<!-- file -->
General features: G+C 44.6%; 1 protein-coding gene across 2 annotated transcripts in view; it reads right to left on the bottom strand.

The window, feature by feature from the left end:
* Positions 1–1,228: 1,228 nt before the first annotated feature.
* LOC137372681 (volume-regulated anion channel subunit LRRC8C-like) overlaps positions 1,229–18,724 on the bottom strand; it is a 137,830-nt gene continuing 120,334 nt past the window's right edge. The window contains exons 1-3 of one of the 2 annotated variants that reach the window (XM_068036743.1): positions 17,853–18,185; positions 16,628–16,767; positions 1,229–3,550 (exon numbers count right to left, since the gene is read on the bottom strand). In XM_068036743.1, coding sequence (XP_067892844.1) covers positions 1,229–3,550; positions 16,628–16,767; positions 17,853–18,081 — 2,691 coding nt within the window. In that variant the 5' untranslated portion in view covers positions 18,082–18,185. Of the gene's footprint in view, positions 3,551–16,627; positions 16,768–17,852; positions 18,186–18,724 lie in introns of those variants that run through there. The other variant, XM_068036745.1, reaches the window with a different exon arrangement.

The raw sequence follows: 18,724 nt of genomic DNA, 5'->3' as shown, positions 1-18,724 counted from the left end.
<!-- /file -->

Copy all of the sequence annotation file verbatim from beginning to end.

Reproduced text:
General features: G+C 44.6%; 1 protein-coding gene across 2 annotated transcripts in view; it reads right to left on the bottom strand.

The window, feature by feature from the left end:
* Positions 1–1,228: 1,228 nt before the first annotated feature.
* LOC137372681 (volume-regulated anion channel subunit LRRC8C-like) overlaps positions 1,229–18,724 on the bottom strand; it is a 137,830-nt gene continuing 120,334 nt past the window's right edge. The window contains exons 1-3 of one of the 2 annotated variants that reach the window (XM_068036743.1): positions 17,853–18,185; positions 16,628–16,767; positions 1,229–3,550 (exon numbers count right to left, since the gene is read on the bottom strand). In XM_068036743.1, coding sequence (XP_067892844.1) covers positions 1,229–3,550; positions 16,628–16,767; positions 17,853–18,081 — 2,691 coding nt within the window. In that variant the 5' untranslated portion in view covers positions 18,082–18,185. Of the gene's footprint in view, positions 3,551–16,627; positions 16,768–17,852; positions 18,186–18,724 lie in introns of those variants that run through there. The other variant, XM_068036745.1, reaches the window with a different exon arrangement.

The raw sequence follows: 18,724 nt of genomic DNA, 5'->3' as shown, positions 1-18,724 counted from the left end.